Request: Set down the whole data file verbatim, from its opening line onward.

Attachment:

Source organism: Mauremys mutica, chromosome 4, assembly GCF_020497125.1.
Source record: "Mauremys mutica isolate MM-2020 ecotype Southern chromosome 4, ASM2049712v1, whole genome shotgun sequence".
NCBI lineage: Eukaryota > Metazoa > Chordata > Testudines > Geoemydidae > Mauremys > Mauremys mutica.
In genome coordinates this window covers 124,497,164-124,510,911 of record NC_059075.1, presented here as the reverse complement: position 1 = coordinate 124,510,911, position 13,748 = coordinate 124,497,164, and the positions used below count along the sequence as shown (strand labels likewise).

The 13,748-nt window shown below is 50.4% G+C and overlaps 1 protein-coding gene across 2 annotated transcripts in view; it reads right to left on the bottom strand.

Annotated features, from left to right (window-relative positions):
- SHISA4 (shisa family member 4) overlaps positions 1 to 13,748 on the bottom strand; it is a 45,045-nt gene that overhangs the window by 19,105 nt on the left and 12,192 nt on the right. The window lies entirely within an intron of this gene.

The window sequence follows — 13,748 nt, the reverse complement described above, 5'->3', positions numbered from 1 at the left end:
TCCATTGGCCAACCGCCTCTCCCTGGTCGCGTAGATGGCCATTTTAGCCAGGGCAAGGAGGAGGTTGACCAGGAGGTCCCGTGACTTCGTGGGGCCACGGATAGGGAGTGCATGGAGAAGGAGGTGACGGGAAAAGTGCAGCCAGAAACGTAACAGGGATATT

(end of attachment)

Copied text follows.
Source organism: Mauremys mutica, chromosome 4, assembly GCF_020497125.1.
Source record: "Mauremys mutica isolate MM-2020 ecotype Southern chromosome 4, ASM2049712v1, whole genome shotgun sequence".
NCBI lineage: Eukaryota > Metazoa > Chordata > Testudines > Geoemydidae > Mauremys > Mauremys mutica.
In genome coordinates this window covers 124,497,164-124,510,911 of record NC_059075.1, presented here as the reverse complement: position 1 = coordinate 124,510,911, position 13,748 = coordinate 124,497,164, and the positions used below count along the sequence as shown (strand labels likewise).

The 13,748-nt window shown below is 50.4% G+C and overlaps 1 protein-coding gene across 2 annotated transcripts in view; it reads right to left on the bottom strand.

Annotated features, from left to right (window-relative positions):
- SHISA4 (shisa family member 4) overlaps positions 1 to 13,748 on the bottom strand; it is a 45,045-nt gene that overhangs the window by 19,105 nt on the left and 12,192 nt on the right. The window lies entirely within an intron of this gene.

The window sequence follows — 13,748 nt, the reverse complement described above, 5'->3', positions numbered from 1 at the left end:
TCCATTGGCCAACCGCCTCTCCCTGGTCGCGTAGATGGCCATTTTAGCCAGGGCAAGGAGGAGGTTGACCAGGAGGTCCCGTGACTTCGTGGGGCCACGGATAGGGAGTGCATGGAGAAGGAGGTGACGGGAAAAGTGCAGCCAGAAACGTAACAGGGATATT